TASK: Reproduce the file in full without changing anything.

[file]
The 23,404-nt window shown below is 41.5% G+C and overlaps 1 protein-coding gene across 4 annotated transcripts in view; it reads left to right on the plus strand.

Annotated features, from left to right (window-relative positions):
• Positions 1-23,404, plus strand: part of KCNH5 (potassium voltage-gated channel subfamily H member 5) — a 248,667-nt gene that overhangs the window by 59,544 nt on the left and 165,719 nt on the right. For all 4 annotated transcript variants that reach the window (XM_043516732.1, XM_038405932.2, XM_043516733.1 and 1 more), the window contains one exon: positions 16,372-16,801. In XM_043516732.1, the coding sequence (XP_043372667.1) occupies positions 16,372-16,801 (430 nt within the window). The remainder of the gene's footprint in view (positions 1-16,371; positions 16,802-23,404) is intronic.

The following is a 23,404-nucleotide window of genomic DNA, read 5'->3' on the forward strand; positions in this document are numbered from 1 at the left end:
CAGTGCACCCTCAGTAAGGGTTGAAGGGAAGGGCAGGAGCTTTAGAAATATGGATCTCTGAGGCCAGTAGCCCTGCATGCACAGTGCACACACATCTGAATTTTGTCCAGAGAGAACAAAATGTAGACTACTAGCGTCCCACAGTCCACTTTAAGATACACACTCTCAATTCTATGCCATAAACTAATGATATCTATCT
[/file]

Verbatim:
The 23,404-nt window shown below is 41.5% G+C and overlaps 1 protein-coding gene across 4 annotated transcripts in view; it reads left to right on the plus strand.

Annotated features, from left to right (window-relative positions):
• Positions 1-23,404, plus strand: part of KCNH5 (potassium voltage-gated channel subfamily H member 5) — a 248,667-nt gene that overhangs the window by 59,544 nt on the left and 165,719 nt on the right. For all 4 annotated transcript variants that reach the window (XM_043516732.1, XM_038405932.2, XM_043516733.1 and 1 more), the window contains one exon: positions 16,372-16,801. In XM_043516732.1, the coding sequence (XP_043372667.1) occupies positions 16,372-16,801 (430 nt within the window). The remainder of the gene's footprint in view (positions 1-16,371; positions 16,802-23,404) is intronic.

The following is a 23,404-nucleotide window of genomic DNA, read 5'->3' on the forward strand; positions in this document are numbered from 1 at the left end:
CAGTGCACCCTCAGTAAGGGTTGAAGGGAAGGGCAGGAGCTTTAGAAATATGGATCTCTGAGGCCAGTAGCCCTGCATGCACAGTGCACACACATCTGAATTTTGTCCAGAGAGAACAAAATGTAGACTACTAGCGTCCCACAGTCCACTTTAAGATACACACTCTCAATTCTATGCCATAAACTAATGATATCTATCT